Recently retired, Patricia Little looks back on a quarter century with the Nuu-chah-nulth Tribal Council, a period marked by momentous transformations in the administrative world - while the surrounding Port Alberni environment was changing for her growing family.
Little concluded her career with the tribal council in June, after 25 years of working in the non-insured health benefits and accounts payable departments. It was a time of continual upgrading for the Tseshaht member, who only got halfway through Grade 12 as a youth.
“I didn’t finish school because I got married,” recalled Little, who grew up on the Tseshaht reserve.
She had three boys, and when they started in elementary school it became clear to the young mother that more formal education would be necessary if she was to progress her career aspirations.
“I found that going to get a job, you do need your diploma,” said Little, who found a new drive for education while her children were growing up. “It made me focus more on those courses to get it done.”
After getting her high school diploma, part time jobs led to causal work at the Tseshaht band office and the tribal council. Then she applied twice for a position in the NTC’s non-insured health benefits department, getting the job on the second try. At the time the role entailed helping to connect members with vision care, mental health counselling and patient travel benefits available to one and off-reserve Nuu-chah-nulth-aht. She worked closely with Robert Cluett, a Newfoundland transplant who himself retired earlier this year after 26 years with the tribal council.
In these early years all of the tribal council’s 14 nations sent in their members’ monthly patient travel expenses in the form of a disk, mostly by mail.
“With the disks, a lot of the times they came and they were not readable,” recalled Little. “It had to go back to them, get fixed on their end and get sent in again.”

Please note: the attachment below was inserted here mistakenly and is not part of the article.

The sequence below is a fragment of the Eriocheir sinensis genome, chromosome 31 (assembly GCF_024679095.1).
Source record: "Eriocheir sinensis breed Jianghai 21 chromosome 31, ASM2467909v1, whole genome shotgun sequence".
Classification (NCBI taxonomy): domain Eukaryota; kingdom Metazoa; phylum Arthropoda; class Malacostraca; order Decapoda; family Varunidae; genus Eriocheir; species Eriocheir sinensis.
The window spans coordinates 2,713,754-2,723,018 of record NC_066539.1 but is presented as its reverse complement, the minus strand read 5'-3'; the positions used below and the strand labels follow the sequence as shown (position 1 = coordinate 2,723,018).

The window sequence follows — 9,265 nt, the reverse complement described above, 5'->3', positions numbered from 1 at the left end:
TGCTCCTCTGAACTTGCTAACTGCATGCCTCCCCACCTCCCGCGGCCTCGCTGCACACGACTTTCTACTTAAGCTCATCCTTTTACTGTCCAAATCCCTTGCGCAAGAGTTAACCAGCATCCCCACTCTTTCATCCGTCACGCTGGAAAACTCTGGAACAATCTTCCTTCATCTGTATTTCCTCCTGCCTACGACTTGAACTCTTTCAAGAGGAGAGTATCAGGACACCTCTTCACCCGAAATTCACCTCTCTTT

But after about five years this system was transformed when email was implemented. This made things far more efficient, enabling Little to gain a mastery over the reporting process.
“When the nations’ reports, their end dollar amounts, did not match their finance reports, that’s where we had to figure out where it was not correct,” she said. “Over the years, working with those same numbers over and over, I got used to figuring out where the mistake was and if it was out by a certain dollar amount, I knew where to look.”
“I liked to have my reports to the dollar, to match to be correct,” added Little, who studied accounting in the evening at North Island College in her early years at the tribal council. “I liked the challenges. I liked getting over with one challenge and then not too later another one would come up.”
In the last few years of her career office life would be transformed again with the onset of the COVID-19 pandemic in 2020. The tribal council’s clerical staff transitioned to working at home, a practice that, for many, continues to this day.
“It seemed some days I got more done at home,” Little admitted of the work transition.
Meanwhile Little’s children, then grandchildren were going through the school system. She found a different emphasis on formal education than when she was growing up.
“One of my granddaughters, she was living with me, and she just lost interest in school. I got her back in, and because she lived with me, I drove her all the time,” said Little. “She actually graduated this year. She’s the one who had the baby as well.”
Now with five grandchildren and one great-grandson, most of Little’s family lives in Port Alberni, where countless weekends over the years were spent at the hockey rink.
It’s part of the family’s passion for sports, as Little, now 65, continues to play slo-pitch. She also competed in fast-pitch when she was young, followed by years of ball hockey that brought her ladies team to back-to-back national championships in Calgary and Moncton, New Brunswick in the 1980s.
But as she recalls a childhood when she could walk to town alone from her home by the Tseshaht Market, Port Alberni has become a different environment for Little’s grandchildren.
“It’s way different from when I was growing up,” she said. “I won’t let any of my grandkids go out at night, or even during the day, walking by themselves. I make sure that they’re with someone, or if they’re stuck they can phone me anytime to get picked up.”